I wonder, though, if there couldn't be a happy medium. Imagine a setting that was detailed at the year 1000, as well as the year 1025. The intervening twenty-five years would be described in detail in adventure modules, wargames, novels, etc. But nothing would happen after that point. Nothing published ever - no way, no how. Everything after the self-imposed endpoint would be in the GMs' hands.
It would also allow those GMs who didn't want to be constrained with "what's supposed to happen" to have an incredibly detailed recent history from which to draw when determining the course that his or her campaign is going to follow. Nothing preordained, but a lot of arrows in flight which could land in any one of a dozen places, each impacting the other.
This has a couple of benefits that I can see right off the bat. "Location adventures" such as lost cities, haunted ruins, etc. are somewhat "timeline neutral". The "lost city of Poosh" is just as lost in 1000 as it is in 1025, and one could publish it and have it applicable to either type of GM. "Plot-driven adventures" would, in turn, have a set context for the first type of GM and act as historical background for the second.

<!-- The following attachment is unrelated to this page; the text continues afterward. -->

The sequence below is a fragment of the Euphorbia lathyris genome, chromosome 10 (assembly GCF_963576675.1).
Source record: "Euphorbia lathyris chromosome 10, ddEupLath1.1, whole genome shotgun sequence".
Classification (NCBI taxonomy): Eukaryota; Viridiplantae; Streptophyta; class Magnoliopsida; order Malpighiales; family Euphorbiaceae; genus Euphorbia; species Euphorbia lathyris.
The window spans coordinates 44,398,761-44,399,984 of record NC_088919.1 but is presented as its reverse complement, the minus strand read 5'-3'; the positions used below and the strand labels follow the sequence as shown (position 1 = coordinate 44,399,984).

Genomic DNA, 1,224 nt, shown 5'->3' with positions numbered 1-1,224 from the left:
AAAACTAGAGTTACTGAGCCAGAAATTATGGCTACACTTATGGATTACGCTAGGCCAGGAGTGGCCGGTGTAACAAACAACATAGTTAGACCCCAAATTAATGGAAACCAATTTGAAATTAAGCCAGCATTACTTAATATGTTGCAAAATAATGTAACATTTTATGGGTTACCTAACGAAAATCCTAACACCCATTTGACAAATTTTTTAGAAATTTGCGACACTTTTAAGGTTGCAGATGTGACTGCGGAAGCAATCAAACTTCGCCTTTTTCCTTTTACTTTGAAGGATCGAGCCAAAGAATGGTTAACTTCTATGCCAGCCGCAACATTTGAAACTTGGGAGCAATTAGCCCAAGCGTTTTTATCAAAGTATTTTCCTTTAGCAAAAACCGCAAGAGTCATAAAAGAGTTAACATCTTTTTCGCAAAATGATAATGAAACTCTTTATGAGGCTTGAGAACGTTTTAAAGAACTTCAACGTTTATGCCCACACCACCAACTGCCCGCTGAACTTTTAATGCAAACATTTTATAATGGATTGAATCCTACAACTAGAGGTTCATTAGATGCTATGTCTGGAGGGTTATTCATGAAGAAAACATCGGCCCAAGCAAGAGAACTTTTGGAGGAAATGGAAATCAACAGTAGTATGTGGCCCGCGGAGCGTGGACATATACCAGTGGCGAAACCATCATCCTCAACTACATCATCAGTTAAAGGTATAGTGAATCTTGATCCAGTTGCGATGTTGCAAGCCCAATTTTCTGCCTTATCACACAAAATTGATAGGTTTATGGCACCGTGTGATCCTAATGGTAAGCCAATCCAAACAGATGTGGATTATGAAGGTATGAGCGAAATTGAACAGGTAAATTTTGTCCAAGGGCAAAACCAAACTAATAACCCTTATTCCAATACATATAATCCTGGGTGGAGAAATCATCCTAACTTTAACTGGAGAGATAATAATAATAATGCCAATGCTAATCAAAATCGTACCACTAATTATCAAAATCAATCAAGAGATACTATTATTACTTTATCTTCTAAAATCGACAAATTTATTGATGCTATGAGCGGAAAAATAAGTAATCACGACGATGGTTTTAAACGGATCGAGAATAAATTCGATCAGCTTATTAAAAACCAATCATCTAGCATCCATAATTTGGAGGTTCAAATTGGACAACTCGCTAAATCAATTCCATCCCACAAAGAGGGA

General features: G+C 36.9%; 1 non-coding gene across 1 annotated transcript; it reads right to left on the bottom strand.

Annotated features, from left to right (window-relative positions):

If you're one of the gamers that likes the idea of a grand sweeping arc of history, you set your campaign in 1000 and play with all the big events happening in the background, and probably your PCs being involved at one or more crucial events. Your campaign would probably even go off in a different direction, which would be perfectly fine. But you'd have all that other background information to fall back on if you needed it.
Such an arrangement does require a bit of trust between the gamers and the publisher. We've seen examples of such trust being broken in the past (I seem to recall something in the FR Gray Box that said that